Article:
I think, together with ND filers, this is the only type of filter I now use with my digital cameras. It's the only filter that cannot be reproduced in post processing.
The polarizing filter (also known as a Pol filter) can actually do more than darken a blue sky. It can take away reflections from windows or dampen reflections from wet leaves. It also lengthens your shutter speed by up to 2 stops. Those are things that you cannot really do after the image has been taken.
You really only have two sorts of pol filters; the Linear and the Circular. The latter is just two linear filters stacked upon each other.
The circular is much more expensive than the linear and is the one that has to be used when using DSLR cameras. The reason for this is the prism inside the DSLR. If you use a linear then it could cause havoc with your focusing and also your metering systems.
However, with the introduction of the mirrorless cameras (which don't have a prism) linear pol filters can be used. This means you can save quite a bit of money with these filters alone. This doesn't mean that the cheapest pol filters should be bought, those can, and do, cause colour shifts when used. The best and more expensive filters do not cause image degradation when being used.
Care has to be taken when purchasing these filters. I personally only buy these filters at a reputable brick & mortar store (when available) or online when I know they have a good return policy. Reason being that fake filters are on the market and do cause a lot of problems, especially for the new photographer who lacks experience with this sort of thing. When you receive a new filter test it as soon as possible and when you do experience a problem with it, just return it for a refund. Then try another, preferably from another retailer. Once bitten, twice shy as they say.
Since I only use mirrorless cameras these days I use linear pol filters most of the time. If I have a circular pol filter in a certain size then I'll use that one too. It doesn't really matter with a mirrorless camera. Both can be used. I don't like using step-up rings so I have a filter for most of the common sized filter threads. Thankfully the range isn't all that great and manufacturers keep their lenses within this range of filter sizes.
Normal filter sizes:
46mm,49mm,52mm,55mm,58mm,62mm,67mm,72mm and 77mm.
There are a few sizes outside of that range but not that many. If you have filters for those sizes then you have a filter for most lenses on the market today.
If you have circular pol filters and have switched to a mirrorless system, those circ pol filters can still be used with your new system. Just when switch to a DSLR system from a mirrorless is when you would have to purchase new filters. That can be pretty expensive as good quality circ polarizers go for €200 upwards. Expect to pay at least €200 for one filter, especially for the larger sized ones.
It's not very often that I use one of theses polarizers at full strength, especially with wide-angled lenses. I have experienced myself the affect of this when the centre of the image in the viewfinder is very dark but both the left and right sides are much lighter and brighter. A blue sky is excellent for seeing this and is a good way to test if the pol filter is in fact genuine and that it works. When this happens the resulting image looks very unnatural and is caused by the angle of the light that is being polarized.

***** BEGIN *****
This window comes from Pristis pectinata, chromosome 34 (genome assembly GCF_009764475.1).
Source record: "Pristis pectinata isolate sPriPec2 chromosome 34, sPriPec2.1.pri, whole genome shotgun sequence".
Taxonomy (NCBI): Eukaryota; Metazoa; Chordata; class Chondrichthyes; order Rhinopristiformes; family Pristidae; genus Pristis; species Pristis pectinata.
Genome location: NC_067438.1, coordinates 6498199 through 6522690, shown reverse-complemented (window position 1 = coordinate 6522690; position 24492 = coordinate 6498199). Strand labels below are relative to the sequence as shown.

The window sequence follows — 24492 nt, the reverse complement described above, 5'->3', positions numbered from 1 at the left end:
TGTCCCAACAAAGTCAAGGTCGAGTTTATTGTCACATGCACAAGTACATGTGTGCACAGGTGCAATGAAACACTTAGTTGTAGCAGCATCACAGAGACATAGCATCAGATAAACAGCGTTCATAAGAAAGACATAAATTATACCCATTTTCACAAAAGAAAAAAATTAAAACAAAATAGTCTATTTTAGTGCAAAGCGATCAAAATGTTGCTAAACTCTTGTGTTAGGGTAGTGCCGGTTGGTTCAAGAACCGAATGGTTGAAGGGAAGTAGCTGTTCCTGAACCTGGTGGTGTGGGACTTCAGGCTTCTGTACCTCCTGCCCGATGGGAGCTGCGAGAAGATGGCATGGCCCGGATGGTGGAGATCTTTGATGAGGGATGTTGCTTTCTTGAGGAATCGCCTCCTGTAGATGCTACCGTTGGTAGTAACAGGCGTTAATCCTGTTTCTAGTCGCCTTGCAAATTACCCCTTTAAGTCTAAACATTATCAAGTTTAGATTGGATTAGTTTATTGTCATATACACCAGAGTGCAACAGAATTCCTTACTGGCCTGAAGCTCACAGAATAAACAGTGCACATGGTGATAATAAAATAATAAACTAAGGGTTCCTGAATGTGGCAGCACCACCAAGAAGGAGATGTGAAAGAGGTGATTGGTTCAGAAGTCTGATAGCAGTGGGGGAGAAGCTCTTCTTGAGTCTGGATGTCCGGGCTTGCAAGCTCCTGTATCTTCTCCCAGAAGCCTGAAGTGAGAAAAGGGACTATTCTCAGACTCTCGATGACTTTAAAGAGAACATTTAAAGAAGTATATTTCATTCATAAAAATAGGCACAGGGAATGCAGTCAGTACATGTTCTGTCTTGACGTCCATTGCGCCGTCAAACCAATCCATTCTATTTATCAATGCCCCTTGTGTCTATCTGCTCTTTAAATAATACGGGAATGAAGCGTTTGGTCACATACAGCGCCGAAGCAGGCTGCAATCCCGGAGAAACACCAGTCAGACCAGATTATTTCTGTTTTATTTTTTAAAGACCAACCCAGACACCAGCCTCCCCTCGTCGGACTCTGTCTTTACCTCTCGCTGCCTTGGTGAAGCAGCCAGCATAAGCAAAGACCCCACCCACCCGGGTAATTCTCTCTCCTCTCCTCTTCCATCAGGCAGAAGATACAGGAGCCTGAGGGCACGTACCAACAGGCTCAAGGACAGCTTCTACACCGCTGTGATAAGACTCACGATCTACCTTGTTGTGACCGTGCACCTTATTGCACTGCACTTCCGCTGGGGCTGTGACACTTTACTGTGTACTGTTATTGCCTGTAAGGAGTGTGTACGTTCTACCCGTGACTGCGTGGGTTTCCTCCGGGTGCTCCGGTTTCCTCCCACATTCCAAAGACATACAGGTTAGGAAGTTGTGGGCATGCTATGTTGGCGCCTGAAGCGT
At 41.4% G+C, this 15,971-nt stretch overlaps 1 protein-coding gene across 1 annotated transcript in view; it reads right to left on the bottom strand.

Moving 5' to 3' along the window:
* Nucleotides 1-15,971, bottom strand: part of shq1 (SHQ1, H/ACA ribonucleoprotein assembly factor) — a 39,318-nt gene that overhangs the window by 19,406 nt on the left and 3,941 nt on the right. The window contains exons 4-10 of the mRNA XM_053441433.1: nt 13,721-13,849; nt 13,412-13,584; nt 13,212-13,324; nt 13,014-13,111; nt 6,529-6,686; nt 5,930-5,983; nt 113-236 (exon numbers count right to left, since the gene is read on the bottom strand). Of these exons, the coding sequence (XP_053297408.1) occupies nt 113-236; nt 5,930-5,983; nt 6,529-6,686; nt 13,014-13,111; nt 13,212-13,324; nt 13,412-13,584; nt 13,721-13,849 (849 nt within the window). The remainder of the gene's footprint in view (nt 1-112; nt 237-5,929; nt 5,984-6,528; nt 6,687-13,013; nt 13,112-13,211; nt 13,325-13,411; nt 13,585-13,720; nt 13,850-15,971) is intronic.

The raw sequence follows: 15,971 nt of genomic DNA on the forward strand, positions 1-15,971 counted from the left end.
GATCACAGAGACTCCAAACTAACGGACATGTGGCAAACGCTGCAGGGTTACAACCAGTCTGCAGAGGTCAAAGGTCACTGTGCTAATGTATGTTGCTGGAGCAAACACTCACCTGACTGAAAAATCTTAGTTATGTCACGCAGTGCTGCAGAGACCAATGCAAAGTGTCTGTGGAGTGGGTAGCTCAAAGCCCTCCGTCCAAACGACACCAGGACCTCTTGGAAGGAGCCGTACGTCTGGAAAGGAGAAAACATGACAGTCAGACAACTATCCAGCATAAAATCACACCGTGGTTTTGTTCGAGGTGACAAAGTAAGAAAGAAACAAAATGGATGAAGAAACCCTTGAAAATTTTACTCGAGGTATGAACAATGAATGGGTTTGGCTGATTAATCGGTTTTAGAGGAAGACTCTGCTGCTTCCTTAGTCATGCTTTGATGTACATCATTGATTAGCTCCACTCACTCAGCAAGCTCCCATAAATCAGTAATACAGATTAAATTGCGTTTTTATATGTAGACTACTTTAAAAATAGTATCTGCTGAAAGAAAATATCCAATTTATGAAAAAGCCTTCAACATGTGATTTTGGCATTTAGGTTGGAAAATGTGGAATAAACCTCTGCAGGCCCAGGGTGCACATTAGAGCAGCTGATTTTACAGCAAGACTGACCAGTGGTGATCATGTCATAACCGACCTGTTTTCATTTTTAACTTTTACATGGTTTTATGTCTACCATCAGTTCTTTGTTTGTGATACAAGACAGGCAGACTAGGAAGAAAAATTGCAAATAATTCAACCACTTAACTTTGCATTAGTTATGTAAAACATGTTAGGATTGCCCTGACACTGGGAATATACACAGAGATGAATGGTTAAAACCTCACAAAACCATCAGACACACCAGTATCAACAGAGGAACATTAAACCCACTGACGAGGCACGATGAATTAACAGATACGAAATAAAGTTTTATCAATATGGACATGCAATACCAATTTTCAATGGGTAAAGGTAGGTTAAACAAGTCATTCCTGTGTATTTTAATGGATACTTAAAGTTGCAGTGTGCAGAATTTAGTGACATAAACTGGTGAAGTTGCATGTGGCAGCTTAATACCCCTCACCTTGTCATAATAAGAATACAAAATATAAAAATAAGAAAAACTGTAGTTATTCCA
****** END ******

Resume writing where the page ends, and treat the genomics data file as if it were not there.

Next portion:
Ensure you set your white balance to the correct setting. When shooting in daylight conditions then your white balance setting should also be set to daylight. Cloudy conditions? Then set your white balance to cloudy. Never use auto white balance when using a polarizer because the camera will compensate for the polarizing effect. Make it a habit of checking this when mounting the polarizer on the lens. It happens to us all that we sometimes forget to change a setting when conditions change.
Only set the polarizer to the required strength for the scene. You don’t have to always set it to the maximum effect. It may not be required and the image may seem unnatural. Use a polarizer with a wide-angle lens at your peril. Watch the edges in the viewfinder. I personally use it judiciously on wide-angle lenses these days.
It’s true that seeing the effect of a polarizer is easier when using a DSLR rather than a mirrorless camera. However, if the photographer can’t see any difference whatsoever then the polarizer may be a fake (which isn’t all that rare these days) or the camera could be auto white balance.
Another trick with mirrorless cameras is to half press the shutter button and then turn the pol filter. You should then see some difference in the EVF. On mirrorless cameras you also have the option of seeing the effects changing the exposure in the EVF. Make sure this is turned ON. If not you will not see any difference.
Using these filters should be practiced (it takes time and experience to decide just how much polarization is required for a certain scene). So practice, practice, practice.
Some very good manufacturers are Lee, B +W, Heliopan and Rodenstock. Be aware however that these filters can cost you an arm and a leg. More affordable manufacturers include Hoya and Marumi.
A general here is like everything else: Buy the best you can afford.
Following are a few images of different pol filters. It may help you in some way.
B + W 67mm circular pol filter
Heliopan 52mm circular polarizing filter
A stack of Hoya linear polarizing filters
Liner pol filter in packaging
This is how they look
This is how they look
If you look through the polarizer in the image you can see some of the polarizing effect
Here's a link to a good explanation of polarizer useage.